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Introducing NCHH's Healthy Housing Fact Sheets: EPA Region 1

Think about your home community. What makes it special? What specific challenges does it face? I’m sure, if given the chance, we could all go on at length about the individuality in the places we live and work. Those of us doing policy work at national organizations spend much of our time focused on the big picture, but the healthy housing needs of each state are unique and varied. We are far more effective as an advocacy community when we remember to take advantage of the perspective and challenges each state brings.

That’s why the National Center for Healthy Housing has created 53 state healthy housing profiles – including the District of Columbia and an overview of the whole U.S. – for use by policy makers and advocates across the country. Each fact sheet offers eight statistics about the healthy housing situation in each state, covering topics including asthma prevalence and financial burden, childhood lead poisoning numbers and age of housing, radon levels, carbon monoxide fatalities, and unintentional falls among older adults. The fact sheets also tell you which of 11 programs at CDCHUD, and EPA are currently funding your state efforts. Most information was found from federal or state governments, and each fact is hyperlinked back to the source material.

EPA Region 1

Throughout 2018, we’re posting highlights of our state fact sheets by EPA region, one region per month. In January, we’re starting off with EPA Region 1: Connecticut, Maine, Massachusetts, New Hampshire, Rhode Island, and Vermont.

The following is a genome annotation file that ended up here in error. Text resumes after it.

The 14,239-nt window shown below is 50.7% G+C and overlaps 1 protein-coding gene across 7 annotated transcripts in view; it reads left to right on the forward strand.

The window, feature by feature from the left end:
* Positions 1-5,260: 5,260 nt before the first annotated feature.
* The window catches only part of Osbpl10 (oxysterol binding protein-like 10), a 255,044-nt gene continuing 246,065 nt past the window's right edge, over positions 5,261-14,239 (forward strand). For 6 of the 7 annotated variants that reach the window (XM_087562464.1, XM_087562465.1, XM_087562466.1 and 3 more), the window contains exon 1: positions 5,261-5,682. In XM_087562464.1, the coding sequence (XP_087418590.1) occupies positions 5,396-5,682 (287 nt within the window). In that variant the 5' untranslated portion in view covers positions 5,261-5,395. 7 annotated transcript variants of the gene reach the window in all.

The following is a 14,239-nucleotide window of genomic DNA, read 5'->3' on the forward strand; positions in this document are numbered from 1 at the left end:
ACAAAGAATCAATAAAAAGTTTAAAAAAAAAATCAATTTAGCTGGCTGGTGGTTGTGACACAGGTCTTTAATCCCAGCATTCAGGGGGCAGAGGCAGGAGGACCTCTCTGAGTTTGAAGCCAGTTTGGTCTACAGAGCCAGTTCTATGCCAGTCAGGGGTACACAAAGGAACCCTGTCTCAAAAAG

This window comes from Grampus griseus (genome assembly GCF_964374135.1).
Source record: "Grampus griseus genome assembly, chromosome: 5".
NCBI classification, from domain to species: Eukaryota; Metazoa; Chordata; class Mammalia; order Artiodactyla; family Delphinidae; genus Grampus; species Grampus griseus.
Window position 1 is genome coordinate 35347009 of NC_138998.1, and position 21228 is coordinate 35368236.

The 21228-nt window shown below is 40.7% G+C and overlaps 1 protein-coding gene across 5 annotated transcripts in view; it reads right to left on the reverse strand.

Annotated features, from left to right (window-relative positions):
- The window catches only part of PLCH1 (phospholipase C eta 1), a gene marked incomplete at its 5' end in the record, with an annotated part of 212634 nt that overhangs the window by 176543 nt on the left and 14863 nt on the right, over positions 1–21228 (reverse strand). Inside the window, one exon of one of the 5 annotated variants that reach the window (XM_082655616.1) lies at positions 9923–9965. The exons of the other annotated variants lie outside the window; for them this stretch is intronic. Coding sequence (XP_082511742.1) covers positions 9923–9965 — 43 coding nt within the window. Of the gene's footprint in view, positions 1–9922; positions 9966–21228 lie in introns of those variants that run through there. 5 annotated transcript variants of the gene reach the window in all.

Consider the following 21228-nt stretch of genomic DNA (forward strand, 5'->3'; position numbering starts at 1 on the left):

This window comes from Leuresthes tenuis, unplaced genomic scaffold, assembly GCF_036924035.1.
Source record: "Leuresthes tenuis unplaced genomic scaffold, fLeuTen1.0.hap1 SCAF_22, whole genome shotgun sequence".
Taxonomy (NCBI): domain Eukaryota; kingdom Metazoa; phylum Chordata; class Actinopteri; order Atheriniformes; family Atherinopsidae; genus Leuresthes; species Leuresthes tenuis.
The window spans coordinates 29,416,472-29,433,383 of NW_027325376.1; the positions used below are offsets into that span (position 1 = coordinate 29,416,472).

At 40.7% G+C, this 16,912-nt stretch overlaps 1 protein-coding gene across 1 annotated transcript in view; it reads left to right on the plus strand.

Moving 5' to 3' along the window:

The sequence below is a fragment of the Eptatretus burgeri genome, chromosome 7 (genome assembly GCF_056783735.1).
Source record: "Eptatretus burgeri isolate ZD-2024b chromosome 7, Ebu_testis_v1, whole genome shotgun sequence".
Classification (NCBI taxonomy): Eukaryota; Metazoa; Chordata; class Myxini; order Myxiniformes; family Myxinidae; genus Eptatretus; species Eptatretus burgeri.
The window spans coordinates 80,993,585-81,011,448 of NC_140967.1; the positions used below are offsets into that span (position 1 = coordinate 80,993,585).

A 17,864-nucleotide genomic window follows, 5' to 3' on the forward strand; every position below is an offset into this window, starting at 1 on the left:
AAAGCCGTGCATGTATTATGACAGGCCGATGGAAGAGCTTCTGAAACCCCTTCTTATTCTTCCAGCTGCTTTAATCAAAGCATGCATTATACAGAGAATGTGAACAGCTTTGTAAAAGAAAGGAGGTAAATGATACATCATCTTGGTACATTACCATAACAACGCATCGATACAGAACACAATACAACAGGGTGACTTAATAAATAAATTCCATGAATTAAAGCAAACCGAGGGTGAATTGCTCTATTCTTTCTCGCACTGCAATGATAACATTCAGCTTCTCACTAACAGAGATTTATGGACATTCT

• It’s well known among the healthy housing community that the Northeast typically has older housing stock than other parts of the country, and that is one of the first things that sticks out among these six states. Between 55% and 73% of housing in each state was built before lead paint was outlawed in 1978; 20-30% was built before 1940.
  • In 2015, the combined regional total of blood lead level tests over 5 µg/dL, the CDC action level, was 9,148. Forty percent (40%) of New Hampshire children are estimated to have had elevated blood lead levels at some point in their lives.
  • The region also shares high predicted and tested radon levels. In Connecticut, one in five homes has elevated radon; in Maine and New Hampshire, this number is nearly one in three. An estimated 628 cases of radon-related lung cancer occur in Massachusetts each year.
  • Rhode Island has the highest proportion of residents 85 and older in the U.S. at 15.8%, and nearly one in four Rhode Islanders are over 65. Risk of falling is a particular healthy housing issue for older adults. For example, hospital charges for unintentional falls among older adults totaled over $630 million in Massachusetts in 2010.
  • Another medical expense that has proved costly to the region is emergency asthma treatment. In 2014, Connecticut spent $135 million on acute care where asthma was the primary diagnosis; in 2012, Rhode Island spent $21 million on asthma hospitalizations.
  • The region also boasts some healthy housing milestones. Vermont was the first state to lower its definition of elevated blood lead levels to 5 µg/dL. This legislation was passed in 2008.
  • Maine was one of 14 states and localities that benefited from the additional funding for CDC’s Lead Poisoning Prevention program passed in December 2016.

Other NCHH Resources

NCHH’s state fact sheets will be updated annually with current information. For questions or comments, please email Laura Fudala at


Sarah Goodwin joined NCHH as a Policy Analyst in June 2017. She previously served NCHH as a policy intern, helping to establish and run the Find It, Fix It, Fund It lead action drive and its workgroups. She holds a Bachelor of Arts degree in Interdisciplinary Studies: Communications, Legal Institutions, Economics, and Government from American University.